HTC 10 initial photo and video samples
An early look at the HTC 10’s photographic capabilities
After years of ho-hum cameras, HTC’s newly-announced 2016 flagship, the HTC 10, promises a significant bump in photographic capabilities. There’s a new 12-megapixel “UltraPixel 2” camera around the back, paired with dual-tone flash and laser autofocus, behind an f/1.8 lens. And with large 1.55-micron pixel paired and optical image stabilization (OIS), the rear camera should be better than ever at night photography — a major differentiator in mobile photography right now. Around the front, HTC brings us the first selfie camera with OIS, with a stabilized 5-megapixel sensor, also behind an f/1.8 lens.
Our full review of the HTC 10 is on the way soon, with much more on the phone’s photographic capabilities and its redesigned camera app. In the meantime, we invite you to see for yourself — continue below for a handful of photos and video shot on the HTC 10.
Indoor, mixed lighting
The HTC 10 generally does well in indoor conditions with mixed lighting — and even darker, more challenging indoor scenes. Colors are generally accurate and images on the whole look good, if a little soft when viewed up close. As a general trend, we’re seeing the phone bump up its ISO more aggressively than rivals like Samsung’s Galaxy S7, and as a result you’ll see occasional chroma noise in darker areas of indoor shots.
The HTC 10 has no trouble capturing outdoor environments, as you’d expect from a high-end phone camera. Again, photos appear a bit softer than rival shooters from Samsung and LG, though colors are more lifelike — less oversaturated — and also less aggressively sharpened. Auto HDR mode does a good job of identifying when it needs to step in, though HDR processing does seem to lose some fine detail.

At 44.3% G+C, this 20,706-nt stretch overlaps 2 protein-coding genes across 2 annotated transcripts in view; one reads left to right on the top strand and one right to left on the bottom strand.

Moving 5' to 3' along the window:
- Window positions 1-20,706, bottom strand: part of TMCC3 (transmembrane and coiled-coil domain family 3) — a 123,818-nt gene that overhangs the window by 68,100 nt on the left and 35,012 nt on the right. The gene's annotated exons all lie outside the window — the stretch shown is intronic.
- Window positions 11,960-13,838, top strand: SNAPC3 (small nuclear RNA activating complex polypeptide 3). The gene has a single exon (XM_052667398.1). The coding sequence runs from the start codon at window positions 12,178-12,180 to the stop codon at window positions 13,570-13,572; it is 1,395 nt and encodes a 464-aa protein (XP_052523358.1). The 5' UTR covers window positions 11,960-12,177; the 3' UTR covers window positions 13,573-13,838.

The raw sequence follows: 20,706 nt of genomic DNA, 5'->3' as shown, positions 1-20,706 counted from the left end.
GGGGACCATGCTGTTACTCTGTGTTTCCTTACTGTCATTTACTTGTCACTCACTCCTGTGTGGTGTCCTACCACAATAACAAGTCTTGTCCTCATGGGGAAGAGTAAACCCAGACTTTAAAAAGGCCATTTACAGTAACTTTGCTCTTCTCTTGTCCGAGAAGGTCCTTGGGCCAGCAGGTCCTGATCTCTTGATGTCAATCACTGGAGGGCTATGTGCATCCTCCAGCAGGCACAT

In all but the darkest conditions, the HTC 10’s OIS-equipped selfie camera does a decent job of capturing your mug, and anything in the immediate vicinity. Like the rear camera, colors are accurate, and there’s no aggressive sharpening or over-saturation. Focus isn’t always pin-sharp, however.
Hyperlapse and slow-mo
These video samples show Hyperlapse and slow-motion mode from the HTC 10’s rear camera, both at 720p resolution.
With an f/1.8 lens, the HTC 10 performs well in macro mode, capturing pronounced bokeh effects while keeping the subject in sharp focus. We’ve noticed the camera can have a little difficulty focusing on closer subjects, even with the help of its laser autofocus. (For sure, Samsung’s Galaxy S7 is far quicker to focus on macro subjects.) We can’t argue with any of the end results, though.
OIS combined with large pixels on the sensor really shine through in night shots, where the HTC 10 captures more accurate-looking pics than the Galaxy S7, which tends to give them a yellowish hue. Again, because HTC’s camera is fairly ISO-happy, you’ll see some grain and chroma noise when you examine these up-close.
You can download the original files for all of these images via Google Photos. Just hit the overflow menu (three dots) at the top of the screen, then select “Download all.”